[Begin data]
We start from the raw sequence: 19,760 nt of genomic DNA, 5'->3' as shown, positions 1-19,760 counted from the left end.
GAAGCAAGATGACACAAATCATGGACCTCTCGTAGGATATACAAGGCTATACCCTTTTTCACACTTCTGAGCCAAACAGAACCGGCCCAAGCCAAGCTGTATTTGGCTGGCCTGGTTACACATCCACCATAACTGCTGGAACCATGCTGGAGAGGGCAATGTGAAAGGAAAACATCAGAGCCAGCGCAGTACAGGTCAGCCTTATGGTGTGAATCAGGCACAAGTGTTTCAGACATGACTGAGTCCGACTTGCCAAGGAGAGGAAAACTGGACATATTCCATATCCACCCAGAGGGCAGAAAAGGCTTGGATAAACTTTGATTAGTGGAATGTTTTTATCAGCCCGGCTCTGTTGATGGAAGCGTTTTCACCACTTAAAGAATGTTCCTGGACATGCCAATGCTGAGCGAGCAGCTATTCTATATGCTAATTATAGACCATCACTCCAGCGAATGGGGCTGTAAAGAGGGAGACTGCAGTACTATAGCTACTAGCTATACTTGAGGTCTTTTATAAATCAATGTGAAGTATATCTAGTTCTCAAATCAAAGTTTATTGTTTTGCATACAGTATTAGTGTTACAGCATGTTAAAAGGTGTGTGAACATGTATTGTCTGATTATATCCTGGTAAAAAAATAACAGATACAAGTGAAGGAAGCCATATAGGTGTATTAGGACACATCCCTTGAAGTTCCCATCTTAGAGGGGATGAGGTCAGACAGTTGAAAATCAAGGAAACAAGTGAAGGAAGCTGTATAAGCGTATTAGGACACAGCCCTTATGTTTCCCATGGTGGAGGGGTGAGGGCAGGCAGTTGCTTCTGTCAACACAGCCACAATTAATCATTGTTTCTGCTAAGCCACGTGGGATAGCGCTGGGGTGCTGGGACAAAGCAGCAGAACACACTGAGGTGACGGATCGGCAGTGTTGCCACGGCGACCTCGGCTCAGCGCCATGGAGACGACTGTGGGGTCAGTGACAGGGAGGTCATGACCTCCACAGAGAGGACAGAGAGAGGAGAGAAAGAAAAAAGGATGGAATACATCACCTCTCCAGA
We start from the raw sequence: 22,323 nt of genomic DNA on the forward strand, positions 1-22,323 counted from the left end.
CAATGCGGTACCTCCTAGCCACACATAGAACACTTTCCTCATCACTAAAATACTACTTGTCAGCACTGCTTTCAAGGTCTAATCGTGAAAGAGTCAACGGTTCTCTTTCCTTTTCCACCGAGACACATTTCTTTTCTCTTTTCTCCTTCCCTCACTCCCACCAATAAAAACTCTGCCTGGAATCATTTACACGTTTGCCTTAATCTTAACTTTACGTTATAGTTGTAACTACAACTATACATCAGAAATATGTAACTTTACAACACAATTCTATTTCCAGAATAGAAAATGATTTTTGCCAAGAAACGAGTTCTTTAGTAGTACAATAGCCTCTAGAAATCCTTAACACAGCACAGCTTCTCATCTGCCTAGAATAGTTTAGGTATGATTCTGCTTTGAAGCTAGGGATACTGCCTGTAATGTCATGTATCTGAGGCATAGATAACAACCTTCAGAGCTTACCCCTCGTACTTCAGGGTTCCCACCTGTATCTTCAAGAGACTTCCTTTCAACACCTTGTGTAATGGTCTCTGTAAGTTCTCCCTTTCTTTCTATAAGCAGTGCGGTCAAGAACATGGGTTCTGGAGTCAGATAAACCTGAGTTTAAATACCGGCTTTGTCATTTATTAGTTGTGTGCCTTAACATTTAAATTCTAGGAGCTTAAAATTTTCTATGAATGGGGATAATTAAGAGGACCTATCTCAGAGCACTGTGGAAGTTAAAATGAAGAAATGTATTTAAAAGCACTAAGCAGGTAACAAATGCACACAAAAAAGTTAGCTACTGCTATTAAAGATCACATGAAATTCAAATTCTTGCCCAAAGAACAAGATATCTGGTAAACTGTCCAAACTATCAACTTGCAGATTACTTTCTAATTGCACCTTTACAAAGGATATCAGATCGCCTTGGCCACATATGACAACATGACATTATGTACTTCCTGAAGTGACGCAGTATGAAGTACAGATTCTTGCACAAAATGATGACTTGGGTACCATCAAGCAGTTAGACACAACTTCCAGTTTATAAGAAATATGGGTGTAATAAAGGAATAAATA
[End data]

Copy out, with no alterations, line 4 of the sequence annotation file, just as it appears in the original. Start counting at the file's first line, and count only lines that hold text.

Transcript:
CAATGCGGTACCTCCTAGCCACACATAGAACACTTTCCTCATCACTAAAATACTACTTGTCAGCACTGCTTTCAAGGTCTAATCGTGAAAGAGTCAACGGTTCTCTTTCCTTTTCCACCGAGACACATTTCTTTTCTCTTTTCTCCTTCCCTCACTCCCACCAATAAAAACTCTGCCTGGAATCATTTACACGTTTGCCTTAATCTTAACTTTACGTTATAGTTGTAACTACAACTATACATCAGAAATATGTAACTTTACAACACAATTCTATTTCCAGAATAGAAAATGATTTTTGCCAAGAAACGAGTTCTTTAGTAGTACAATAGCCTCTAGAAATCCTTAACACAGCACAGCTTCTCATCTGCCTAGAATAGTTTAGGTATGATTCTGCTTTGAAGCTAGGGATACTGCCTGTAATGTCATGTATCTGAGGCATAGATAACAACCTTCAGAGCTTACCCCTCGTACTTCAGGGTTCCCACCTGTATCTTCAAGAGACTTCCTTTCAACACCTTGTGTAATGGTCTCTGTAAGTTCTCCCTTTCTTTCTATAAGCAGTGCGGTCAAGAACATGGGTTCTGGAGTCAGATAAACCTGAGTTTAAATACCGGCTTTGTCATTTATTAGTTGTGTGCCTTAACATTTAAATTCTAGGAGCTTAAAATTTTCTATGAATGGGGATAATTAAGAGGACCTATCTCAGAGCACTGTGGAAGTTAAAATGAAGAAATGTATTTAAAAGCACTAAGCAGGTAACAAATGCACACAAAAAAGTTAGCTACTGCTATTAAAGATCACATGAAATTCAAATTCTTGCCCAAAGAACAAGATATCTGGTAAACTGTCCAAACTATCAACTTGCAGATTACTTTCTAATTGCACCTTTACAAAGGATATCAGATCGCCTTGGCCACATATGACAACATGACATTATGTACTTCCTGAAGTGACGCAGTATGAAGTACAGATTCTTGCACAAAATGATGACTTGGGTACCATCAAGCAGTTAGACACAACTTCCAGTTTATAAGAAATATGGGTGTAATAAAGGAATAAATA